Ashley Dep. at 23:23-24:3. Zarras informed George that
Melonie had previously been at the dealership to buy a
Captiva, but that the dealership was unable to secure
financing through First Investors. Incident Report at 5.
Zarras explained that First Investors had advised the
dealership that they were unable to verify Melonie's
employment because of inaccurate and false information
provided on the application. Id. Zarras also told
George that he had attempted to resolve the problem with
Melonie and that she had provided additional contact
information for an employer, but First Investors could not
verify that information either. Id. at 6. Finally,
Zarras stated that he told Melonie that the loan was not
approved and that she needed to return the car per the terms
of the agreement, but she refused. Id. Zarras
informed George that he did not want to press any charges if
Melonie agreed to return the Captiva in exchange for her
Caliber. Id. at 7.
speaking with Zarras, George told Melonie that the dealership
did not want to press charges. Brown Aff. Ex. 1 at 5:08-5:38.
Melonie asked George what charges could be filed, and he
responded that she lied on the credit application, which was
a crime. Id.; Melonie Dep. at 58:4-17. She disputed
that she provided false information on her application and
told George that the dealership employees had filled out the
incorrect credit application. Incident Report at 8. She also
informed him that she had consulted with several attorneys
about the car and that one attorney advised her to keep the
car. Id.; Brown Aff. Ex. 1 at 4:30-50. Melonie and
Ashley testified that George was not interested in hearing
their side of the story and refused to look at paperwork that
Melonie claimed supported her position. Melonie Dep. at
60:15-61:13; Ashley Dep. at 37:4-9. George then gave Melonie
a choice between exchanging vehicles or being arrested for
theft by swindle. Brown Aff. Ex. 1 at 5:50-6:10; Melonie Dep.
at 58:10-17; Ashley Dep. at 25:8-10.
proceeded to ask Melonie where the Captiva was located, and
Melonie informed him that it was at her mother's
home.Melonie Dep. at 70:8-20. Although Melonie
did not remember her mother's address, she knew how to
get there. Id. Melonie called her mother on her cell
phone so that George could speak with her, but Brown was
uncooperative and did not provide her address. Id.
at 71:14-17; Incident Report at 8.
she did not want to be arrested, Melonie agreed to lead the
police to her mother's house in Richfield, Minnesota.
Melonie Dep. at 79:8-15; Incident Report at 8. Before leaving
the dealership, George seized Melonie's identification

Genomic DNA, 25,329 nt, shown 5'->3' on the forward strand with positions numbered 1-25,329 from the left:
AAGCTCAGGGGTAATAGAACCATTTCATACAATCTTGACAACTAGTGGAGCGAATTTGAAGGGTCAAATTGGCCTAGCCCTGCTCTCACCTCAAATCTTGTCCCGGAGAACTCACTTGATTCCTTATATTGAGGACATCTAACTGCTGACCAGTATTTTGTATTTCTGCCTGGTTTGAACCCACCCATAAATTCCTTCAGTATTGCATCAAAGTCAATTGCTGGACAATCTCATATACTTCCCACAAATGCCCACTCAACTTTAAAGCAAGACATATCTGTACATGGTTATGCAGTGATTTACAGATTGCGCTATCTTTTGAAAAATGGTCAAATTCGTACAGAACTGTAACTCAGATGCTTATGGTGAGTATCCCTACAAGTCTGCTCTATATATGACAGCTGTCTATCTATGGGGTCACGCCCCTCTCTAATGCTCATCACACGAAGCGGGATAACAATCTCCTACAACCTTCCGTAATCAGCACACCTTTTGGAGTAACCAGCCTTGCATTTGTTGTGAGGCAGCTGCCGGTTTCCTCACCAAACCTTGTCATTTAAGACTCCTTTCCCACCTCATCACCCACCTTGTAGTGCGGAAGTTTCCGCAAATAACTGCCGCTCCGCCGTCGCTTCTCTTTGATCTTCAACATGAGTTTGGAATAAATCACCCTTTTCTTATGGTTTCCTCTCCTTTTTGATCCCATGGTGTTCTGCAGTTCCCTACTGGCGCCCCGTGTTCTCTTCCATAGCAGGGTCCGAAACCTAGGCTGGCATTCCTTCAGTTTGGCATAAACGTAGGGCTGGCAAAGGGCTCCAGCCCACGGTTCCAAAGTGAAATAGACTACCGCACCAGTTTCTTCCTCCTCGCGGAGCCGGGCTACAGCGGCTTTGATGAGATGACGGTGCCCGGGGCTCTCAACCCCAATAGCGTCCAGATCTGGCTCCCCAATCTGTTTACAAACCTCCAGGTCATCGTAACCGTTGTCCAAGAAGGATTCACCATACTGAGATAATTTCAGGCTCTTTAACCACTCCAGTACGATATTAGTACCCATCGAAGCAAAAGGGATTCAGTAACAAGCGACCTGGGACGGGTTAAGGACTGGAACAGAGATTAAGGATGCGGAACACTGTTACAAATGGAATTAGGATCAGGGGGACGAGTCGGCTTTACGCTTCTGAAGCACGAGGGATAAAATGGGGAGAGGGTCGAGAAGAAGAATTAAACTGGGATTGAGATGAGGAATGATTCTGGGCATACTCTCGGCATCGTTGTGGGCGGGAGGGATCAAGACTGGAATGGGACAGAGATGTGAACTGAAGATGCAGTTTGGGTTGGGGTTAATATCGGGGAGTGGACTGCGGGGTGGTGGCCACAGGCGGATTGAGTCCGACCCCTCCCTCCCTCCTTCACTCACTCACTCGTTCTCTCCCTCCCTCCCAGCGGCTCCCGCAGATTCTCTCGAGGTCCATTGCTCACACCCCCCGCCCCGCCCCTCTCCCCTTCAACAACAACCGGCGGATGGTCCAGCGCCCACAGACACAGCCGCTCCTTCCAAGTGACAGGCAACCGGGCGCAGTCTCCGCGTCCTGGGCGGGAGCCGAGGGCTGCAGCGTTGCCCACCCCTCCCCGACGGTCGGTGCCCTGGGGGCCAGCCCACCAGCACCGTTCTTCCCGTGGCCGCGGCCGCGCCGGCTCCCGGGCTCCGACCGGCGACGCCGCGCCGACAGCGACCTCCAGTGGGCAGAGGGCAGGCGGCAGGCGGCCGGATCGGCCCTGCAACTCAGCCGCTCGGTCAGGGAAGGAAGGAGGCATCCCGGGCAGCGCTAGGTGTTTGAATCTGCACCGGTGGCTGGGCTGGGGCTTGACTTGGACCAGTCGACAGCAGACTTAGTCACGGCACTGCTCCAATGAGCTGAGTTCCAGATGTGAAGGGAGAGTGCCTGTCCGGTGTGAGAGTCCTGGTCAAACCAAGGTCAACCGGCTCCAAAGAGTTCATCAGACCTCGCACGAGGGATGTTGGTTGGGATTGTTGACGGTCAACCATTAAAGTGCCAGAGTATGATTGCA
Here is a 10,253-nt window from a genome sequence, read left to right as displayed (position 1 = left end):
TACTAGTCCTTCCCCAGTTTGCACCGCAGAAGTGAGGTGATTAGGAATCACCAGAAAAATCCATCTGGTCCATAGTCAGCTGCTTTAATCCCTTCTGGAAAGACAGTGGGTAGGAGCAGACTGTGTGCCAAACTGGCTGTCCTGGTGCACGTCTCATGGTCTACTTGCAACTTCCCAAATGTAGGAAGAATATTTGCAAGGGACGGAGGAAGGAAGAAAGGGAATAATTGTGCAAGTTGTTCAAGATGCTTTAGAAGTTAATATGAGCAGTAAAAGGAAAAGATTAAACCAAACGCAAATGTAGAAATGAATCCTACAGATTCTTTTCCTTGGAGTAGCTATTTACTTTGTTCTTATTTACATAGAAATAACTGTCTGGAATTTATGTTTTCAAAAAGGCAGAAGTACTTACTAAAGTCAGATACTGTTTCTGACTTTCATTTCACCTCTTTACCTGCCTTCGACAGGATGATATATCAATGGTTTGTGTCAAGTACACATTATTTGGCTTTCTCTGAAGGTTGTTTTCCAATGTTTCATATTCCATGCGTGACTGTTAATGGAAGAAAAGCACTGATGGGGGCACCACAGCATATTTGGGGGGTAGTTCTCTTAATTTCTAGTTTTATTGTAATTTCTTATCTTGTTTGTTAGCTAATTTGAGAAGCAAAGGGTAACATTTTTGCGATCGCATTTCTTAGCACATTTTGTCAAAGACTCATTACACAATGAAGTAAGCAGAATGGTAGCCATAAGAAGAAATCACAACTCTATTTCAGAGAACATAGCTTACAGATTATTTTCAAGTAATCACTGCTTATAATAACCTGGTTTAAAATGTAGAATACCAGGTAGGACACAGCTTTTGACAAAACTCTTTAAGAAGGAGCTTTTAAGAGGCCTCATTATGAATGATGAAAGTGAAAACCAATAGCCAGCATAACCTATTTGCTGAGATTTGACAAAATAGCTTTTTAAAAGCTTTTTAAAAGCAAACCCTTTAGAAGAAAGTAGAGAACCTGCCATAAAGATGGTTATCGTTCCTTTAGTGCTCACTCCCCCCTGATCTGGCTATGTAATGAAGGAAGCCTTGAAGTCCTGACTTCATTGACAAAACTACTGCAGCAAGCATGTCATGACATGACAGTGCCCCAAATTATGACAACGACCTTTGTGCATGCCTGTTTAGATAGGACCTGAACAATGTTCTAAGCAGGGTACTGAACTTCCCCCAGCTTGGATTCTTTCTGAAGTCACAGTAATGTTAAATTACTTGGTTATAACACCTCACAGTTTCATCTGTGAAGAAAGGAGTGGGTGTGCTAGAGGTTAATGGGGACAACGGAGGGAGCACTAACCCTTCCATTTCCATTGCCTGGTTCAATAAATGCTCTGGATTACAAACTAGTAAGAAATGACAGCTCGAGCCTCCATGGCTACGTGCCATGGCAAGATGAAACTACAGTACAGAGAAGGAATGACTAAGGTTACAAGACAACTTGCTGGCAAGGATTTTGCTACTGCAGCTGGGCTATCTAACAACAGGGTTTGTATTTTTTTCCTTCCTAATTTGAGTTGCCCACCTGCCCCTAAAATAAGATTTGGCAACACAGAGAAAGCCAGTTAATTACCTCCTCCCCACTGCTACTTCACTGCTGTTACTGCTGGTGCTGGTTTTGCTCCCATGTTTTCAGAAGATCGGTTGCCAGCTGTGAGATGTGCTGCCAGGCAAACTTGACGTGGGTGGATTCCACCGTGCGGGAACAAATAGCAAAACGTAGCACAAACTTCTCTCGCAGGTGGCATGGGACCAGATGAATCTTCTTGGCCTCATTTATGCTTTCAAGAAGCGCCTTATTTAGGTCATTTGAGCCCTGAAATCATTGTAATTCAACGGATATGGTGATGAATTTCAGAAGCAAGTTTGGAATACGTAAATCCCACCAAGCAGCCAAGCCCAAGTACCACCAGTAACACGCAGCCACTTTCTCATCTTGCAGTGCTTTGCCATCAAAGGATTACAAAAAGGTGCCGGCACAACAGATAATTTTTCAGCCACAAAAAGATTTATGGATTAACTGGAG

and cell phone. Melonie Dep. at 81:10-13; Brown Aff. Ex. 1 at
11:00-15. Ashley asked George whether she could get a copy of
the report that was going to be filed. Brown Aff. Ex. 1 at
11:30-35. George responded that there was not going to be any
report because this was a "civil matter."
Id. at 11:35-50. Melonie and Ashley got into the
rental car driven by Sayeed Omar, Melonie's friend,
and proceeded to drive to Brown's house, followed by
three or four squad cars.Melonie Dep. at 17:6-24,
route to Brown's home, Melonie called her mother on
Ashley's cell phone and told her that she was leading the
police to her home. Id. at 82:4-10; Ashley Dep. at
40:4-14. Brown told Melonie that she did not want the police
at her home. Melonie Dep. at 81:22-25; Ashley Dep. at
40:4-22. Omar then stopped the rental car, and Melonie told
the police that her mother did not want them at her house.
Melonie Dep. at 82:22-83:3; Incident Report at 8. According
to Melonie, the police told her that she would be arrested if
she did not continue to her mother's house. Melonie Dep.
at 82:22-83:3. Brown heard this over the phone and decided to
allow Melonie to lead the police to her home. Id.
arriving at Brown's home, the police pulled up to the
side of the rental car and told Melonie and Ashley to stay in
the vehicle while they waited for the Richfield police to
arrive. Ashley Dep. at 43:21-44:9. Soon thereafter, three
Richfield officers arrived, and Ashley and Melonie exited the
rental car and walked towards Brown's home. Ashley Dep.
at 45:1-10; Incident Report at 8. Brown then exited her home
and, while in the middle of the street, yelled at the police
to leave her property. Melonie Dep. at 83:25-84:14; Incident